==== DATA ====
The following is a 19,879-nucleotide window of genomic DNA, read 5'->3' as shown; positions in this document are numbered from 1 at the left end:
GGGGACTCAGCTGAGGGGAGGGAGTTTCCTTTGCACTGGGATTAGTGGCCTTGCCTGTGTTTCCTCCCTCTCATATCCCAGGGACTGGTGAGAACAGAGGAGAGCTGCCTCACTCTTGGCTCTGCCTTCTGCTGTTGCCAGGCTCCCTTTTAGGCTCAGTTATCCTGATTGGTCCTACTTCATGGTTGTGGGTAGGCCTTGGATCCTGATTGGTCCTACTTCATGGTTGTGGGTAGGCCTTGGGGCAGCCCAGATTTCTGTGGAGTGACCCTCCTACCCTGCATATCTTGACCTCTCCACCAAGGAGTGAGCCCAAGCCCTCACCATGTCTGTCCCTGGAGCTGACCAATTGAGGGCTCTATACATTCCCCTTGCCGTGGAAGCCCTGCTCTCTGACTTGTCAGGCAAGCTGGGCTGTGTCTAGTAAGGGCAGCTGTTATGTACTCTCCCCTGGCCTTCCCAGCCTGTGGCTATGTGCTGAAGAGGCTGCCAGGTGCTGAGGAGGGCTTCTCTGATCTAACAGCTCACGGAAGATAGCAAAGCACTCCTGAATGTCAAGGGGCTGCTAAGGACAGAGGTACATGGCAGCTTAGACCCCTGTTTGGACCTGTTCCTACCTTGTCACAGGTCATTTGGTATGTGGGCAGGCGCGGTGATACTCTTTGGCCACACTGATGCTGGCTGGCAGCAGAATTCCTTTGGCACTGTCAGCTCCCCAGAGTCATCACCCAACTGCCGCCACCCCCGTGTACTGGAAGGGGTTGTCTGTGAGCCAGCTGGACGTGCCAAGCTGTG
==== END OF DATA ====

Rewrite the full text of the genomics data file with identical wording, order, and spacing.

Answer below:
The following is a 19,879-nucleotide window of genomic DNA, read 5'->3' as shown; positions in this document are numbered from 1 at the left end:
GGGGACTCAGCTGAGGGGAGGGAGTTTCCTTTGCACTGGGATTAGTGGCCTTGCCTGTGTTTCCTCCCTCTCATATCCCAGGGACTGGTGAGAACAGAGGAGAGCTGCCTCACTCTTGGCTCTGCCTTCTGCTGTTGCCAGGCTCCCTTTTAGGCTCAGTTATCCTGATTGGTCCTACTTCATGGTTGTGGGTAGGCCTTGGATCCTGATTGGTCCTACTTCATGGTTGTGGGTAGGCCTTGGGGCAGCCCAGATTTCTGTGGAGTGACCCTCCTACCCTGCATATCTTGACCTCTCCACCAAGGAGTGAGCCCAAGCCCTCACCATGTCTGTCCCTGGAGCTGACCAATTGAGGGCTCTATACATTCCCCTTGCCGTGGAAGCCCTGCTCTCTGACTTGTCAGGCAAGCTGGGCTGTGTCTAGTAAGGGCAGCTGTTATGTACTCTCCCCTGGCCTTCCCAGCCTGTGGCTATGTGCTGAAGAGGCTGCCAGGTGCTGAGGAGGGCTTCTCTGATCTAACAGCTCACGGAAGATAGCAAAGCACTCCTGAATGTCAAGGGGCTGCTAAGGACAGAGGTACATGGCAGCTTAGACCCCTGTTTGGACCTGTTCCTACCTTGTCACAGGTCATTTGGTATGTGGGCAGGCGCGGTGATACTCTTTGGCCACACTGATGCTGGCTGGCAGCAGAATTCCTTTGGCACTGTCAGCTCCCCAGAGTCATCACCCAACTGCCGCCACCCCCGTGTACTGGAAGGGGTTGTCTGTGAGCCAGCTGGACGTGCCAAGCTGTG